Giulio Cesare: George Frideric Handel (1724)

Handel: Giulio Cesare

(directed by David McVicar, Glyndebourne, 20 July 2018)

It’s always nerve-racking when you go to see something you love live for the first time. What if it doesn’t live up to expectations? What if one of the cast has a sore throat? What if, horror of horrors, the manager comes onstage to announce a substitution? But at the same time, how can you resist? My opera buddy H and I had decided that we would pay virtually anything to see the revival of David McVicar’s marvellous Giulio Cesare at Glyndebourne, and our resolution was put to the test when the more affordable seats were snapped up within seconds after going on sale. However, our budget-stretching seats in row B were absolutely worth the cost. Many of the cast from the 2005 production returned, with Sarah Connolly triumphant in the title role, and we could admire every little detail. Coupled with a lavish picnic and a gang of equally excited friends (inevitably christened Team Giulio), it made for a perfect day out, and I can promise you that it did live up to all those months of anticipation.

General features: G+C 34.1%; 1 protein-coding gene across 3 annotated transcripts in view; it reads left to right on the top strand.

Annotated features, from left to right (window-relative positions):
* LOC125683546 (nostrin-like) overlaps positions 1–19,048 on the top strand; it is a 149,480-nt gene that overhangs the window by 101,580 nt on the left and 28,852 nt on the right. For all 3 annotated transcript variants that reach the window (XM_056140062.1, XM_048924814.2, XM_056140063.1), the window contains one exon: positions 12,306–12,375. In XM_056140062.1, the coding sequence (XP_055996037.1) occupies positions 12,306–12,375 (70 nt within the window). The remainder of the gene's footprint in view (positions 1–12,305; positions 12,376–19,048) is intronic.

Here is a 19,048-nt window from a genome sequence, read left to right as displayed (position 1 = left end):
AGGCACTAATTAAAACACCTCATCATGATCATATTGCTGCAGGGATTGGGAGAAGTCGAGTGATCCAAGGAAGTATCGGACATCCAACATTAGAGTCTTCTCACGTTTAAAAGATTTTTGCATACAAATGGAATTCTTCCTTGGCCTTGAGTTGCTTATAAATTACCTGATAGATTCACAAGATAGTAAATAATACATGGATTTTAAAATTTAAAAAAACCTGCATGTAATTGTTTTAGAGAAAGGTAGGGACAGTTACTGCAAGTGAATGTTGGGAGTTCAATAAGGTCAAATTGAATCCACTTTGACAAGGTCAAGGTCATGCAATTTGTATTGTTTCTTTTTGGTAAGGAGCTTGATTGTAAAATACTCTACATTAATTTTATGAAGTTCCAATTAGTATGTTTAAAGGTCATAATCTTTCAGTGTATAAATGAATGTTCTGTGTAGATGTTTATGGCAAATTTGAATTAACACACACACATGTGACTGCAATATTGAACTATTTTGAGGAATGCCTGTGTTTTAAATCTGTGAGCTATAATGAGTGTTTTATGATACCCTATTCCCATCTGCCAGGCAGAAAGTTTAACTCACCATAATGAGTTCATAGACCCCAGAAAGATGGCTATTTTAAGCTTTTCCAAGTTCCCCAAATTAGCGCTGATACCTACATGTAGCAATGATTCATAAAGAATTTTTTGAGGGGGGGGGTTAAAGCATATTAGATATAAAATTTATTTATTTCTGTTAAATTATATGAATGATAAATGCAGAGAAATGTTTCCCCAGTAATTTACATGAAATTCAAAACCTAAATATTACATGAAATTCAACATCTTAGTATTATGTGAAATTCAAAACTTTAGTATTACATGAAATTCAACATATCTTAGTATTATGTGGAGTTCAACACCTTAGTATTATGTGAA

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La Clemenza di Tito: Wolfgang Amadeus Mozart (1791)

La Clemenza di Tito

★★★★ ½

(Glyndebourne, 31 July 2017)

As the overture plays, we watch two boys running through a wheat-field on grainy old film: the older one dark and responsible; the younger, blond and cherubic. The older boy teaches his friend how to use a catapult fashioned from a v-shaped stick, aiming at an old bottle, but the little one isn’t content until he spots a magpie perched in a tree. His aim is too true: the magpie falls. The spot of blood on its breast is the only hint of colour as the music comes to an end and gathers itself ready for Act I. This strangely haunting little film was our introduction to Glyndebourne’s Clemenza di Tito: a fantastic production which places renewed emphasis on the troubled relationship between the emperor Titus and his boyhood friend.

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Ormindo: Francesco Cavalli (1644)

Cavalli: Ormindo

★★★★★

(Royal Opera House at the Sam Wanamaker Playhouse, February-March 2015)

In writing about Cavalli’s Ormindo, it’s hard not to feel that everything has already been said. (But I’m going to say it again anyway.) This production made its immensely successful debut in the Sam Wanamaker Playhouse last year, blending the musical expertise of the Royal Opera House with the theatrical immediacy of the Globe. It is, quite simply, a match made in heaven: Cavalli’s operas, which predate the swaggering show-off arias of the high Baroque, feel like exuberant plays that just happen to be set to music. Naturally there’s nowhere in London more skilled at bringing such things to life than the Globe.

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